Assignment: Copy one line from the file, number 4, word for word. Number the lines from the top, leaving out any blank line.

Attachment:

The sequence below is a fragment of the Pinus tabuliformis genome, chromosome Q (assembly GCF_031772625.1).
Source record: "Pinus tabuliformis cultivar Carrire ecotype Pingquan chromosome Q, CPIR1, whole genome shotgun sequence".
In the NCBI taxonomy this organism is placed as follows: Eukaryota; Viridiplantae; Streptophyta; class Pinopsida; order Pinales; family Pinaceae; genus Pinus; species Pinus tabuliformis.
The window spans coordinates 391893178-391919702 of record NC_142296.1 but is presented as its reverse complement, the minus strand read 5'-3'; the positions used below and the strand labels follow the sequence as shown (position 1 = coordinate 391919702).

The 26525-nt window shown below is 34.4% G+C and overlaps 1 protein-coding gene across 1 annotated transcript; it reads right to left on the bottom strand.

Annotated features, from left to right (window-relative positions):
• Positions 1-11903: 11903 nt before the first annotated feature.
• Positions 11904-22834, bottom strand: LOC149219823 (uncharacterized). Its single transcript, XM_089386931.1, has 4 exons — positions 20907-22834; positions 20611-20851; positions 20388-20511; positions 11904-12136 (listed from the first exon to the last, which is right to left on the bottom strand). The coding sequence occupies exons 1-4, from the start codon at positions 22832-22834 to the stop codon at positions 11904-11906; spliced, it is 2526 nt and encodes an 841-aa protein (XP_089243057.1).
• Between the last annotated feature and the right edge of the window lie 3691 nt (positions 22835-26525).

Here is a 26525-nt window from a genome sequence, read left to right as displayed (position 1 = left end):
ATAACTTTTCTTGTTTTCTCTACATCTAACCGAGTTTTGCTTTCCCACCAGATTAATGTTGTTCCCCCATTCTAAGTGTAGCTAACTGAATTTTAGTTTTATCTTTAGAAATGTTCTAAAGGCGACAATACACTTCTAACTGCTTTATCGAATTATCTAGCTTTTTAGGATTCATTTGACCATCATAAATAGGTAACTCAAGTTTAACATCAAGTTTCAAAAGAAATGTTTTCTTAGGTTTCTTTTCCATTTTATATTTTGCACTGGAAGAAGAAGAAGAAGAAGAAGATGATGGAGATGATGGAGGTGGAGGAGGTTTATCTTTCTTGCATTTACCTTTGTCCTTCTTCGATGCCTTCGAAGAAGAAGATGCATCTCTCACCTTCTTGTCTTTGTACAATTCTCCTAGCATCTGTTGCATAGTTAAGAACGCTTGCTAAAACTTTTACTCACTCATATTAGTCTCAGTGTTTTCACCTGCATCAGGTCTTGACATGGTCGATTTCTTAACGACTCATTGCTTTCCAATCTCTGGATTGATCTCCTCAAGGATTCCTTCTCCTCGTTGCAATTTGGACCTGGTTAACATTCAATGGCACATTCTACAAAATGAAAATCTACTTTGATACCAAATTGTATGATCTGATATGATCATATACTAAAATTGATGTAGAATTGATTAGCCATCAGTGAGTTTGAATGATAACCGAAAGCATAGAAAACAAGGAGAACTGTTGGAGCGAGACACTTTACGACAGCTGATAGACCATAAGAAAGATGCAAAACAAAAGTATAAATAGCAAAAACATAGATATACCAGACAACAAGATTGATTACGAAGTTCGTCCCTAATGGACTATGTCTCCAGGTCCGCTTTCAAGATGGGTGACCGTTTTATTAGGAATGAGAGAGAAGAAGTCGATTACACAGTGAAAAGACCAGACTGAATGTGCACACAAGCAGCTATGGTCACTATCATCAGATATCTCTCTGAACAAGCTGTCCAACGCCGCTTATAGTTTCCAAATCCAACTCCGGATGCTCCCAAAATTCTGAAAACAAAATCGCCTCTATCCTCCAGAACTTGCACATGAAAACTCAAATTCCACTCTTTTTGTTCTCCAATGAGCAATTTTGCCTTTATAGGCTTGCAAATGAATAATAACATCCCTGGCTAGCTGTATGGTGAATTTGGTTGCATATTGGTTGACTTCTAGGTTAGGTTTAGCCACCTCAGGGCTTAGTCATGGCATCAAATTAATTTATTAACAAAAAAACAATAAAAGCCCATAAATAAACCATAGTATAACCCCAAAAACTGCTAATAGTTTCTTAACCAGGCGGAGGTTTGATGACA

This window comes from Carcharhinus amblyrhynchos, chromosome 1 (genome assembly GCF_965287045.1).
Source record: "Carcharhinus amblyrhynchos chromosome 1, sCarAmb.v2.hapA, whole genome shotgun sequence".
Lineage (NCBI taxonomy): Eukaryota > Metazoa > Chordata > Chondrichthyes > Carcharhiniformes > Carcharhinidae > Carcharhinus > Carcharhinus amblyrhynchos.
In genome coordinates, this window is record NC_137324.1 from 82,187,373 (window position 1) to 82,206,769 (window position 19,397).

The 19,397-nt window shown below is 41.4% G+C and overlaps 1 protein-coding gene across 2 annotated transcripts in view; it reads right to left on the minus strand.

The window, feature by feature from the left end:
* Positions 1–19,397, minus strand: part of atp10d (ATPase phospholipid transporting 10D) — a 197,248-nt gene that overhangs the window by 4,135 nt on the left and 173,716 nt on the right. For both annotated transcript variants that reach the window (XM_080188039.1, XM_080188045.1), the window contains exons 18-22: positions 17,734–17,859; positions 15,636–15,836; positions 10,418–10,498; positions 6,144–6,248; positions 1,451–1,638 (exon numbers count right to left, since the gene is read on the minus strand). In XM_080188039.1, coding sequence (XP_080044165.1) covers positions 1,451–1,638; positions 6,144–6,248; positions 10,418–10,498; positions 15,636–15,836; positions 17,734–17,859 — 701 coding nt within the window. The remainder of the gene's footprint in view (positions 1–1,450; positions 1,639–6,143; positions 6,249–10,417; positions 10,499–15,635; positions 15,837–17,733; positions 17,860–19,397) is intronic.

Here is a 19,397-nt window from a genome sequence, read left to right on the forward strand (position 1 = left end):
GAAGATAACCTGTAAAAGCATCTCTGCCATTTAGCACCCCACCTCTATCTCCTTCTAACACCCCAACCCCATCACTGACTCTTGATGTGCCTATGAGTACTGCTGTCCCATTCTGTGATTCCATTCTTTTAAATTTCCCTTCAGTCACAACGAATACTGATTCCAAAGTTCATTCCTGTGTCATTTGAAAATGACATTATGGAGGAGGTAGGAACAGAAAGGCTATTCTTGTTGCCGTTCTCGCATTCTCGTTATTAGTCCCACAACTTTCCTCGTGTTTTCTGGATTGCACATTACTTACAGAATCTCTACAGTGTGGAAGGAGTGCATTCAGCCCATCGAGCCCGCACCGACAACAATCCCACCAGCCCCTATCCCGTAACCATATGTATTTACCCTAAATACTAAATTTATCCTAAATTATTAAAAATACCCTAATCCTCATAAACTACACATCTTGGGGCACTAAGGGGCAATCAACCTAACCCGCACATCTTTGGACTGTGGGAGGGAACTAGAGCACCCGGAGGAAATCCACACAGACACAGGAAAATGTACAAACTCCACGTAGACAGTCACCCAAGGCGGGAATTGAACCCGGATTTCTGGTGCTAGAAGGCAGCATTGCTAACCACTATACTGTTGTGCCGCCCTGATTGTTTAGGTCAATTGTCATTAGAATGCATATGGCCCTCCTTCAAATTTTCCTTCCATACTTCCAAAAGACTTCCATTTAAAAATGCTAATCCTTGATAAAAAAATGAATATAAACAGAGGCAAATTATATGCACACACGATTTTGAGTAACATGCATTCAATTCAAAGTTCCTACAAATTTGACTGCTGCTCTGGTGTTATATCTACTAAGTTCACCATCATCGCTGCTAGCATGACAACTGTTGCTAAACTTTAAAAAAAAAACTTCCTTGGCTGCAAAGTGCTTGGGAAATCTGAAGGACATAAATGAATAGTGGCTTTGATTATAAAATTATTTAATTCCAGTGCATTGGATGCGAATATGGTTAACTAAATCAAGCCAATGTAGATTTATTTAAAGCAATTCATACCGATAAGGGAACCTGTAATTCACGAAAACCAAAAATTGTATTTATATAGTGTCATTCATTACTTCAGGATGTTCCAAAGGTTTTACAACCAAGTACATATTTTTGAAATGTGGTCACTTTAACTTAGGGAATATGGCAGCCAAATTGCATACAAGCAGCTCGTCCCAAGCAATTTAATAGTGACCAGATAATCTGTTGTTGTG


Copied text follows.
The window spans coordinates 391893178-391919702 of record NC_142296.1 but is presented as its reverse complement, the minus strand read 5'-3'; the positions used below and the strand labels follow the sequence as shown (position 1 = coordinate 391919702).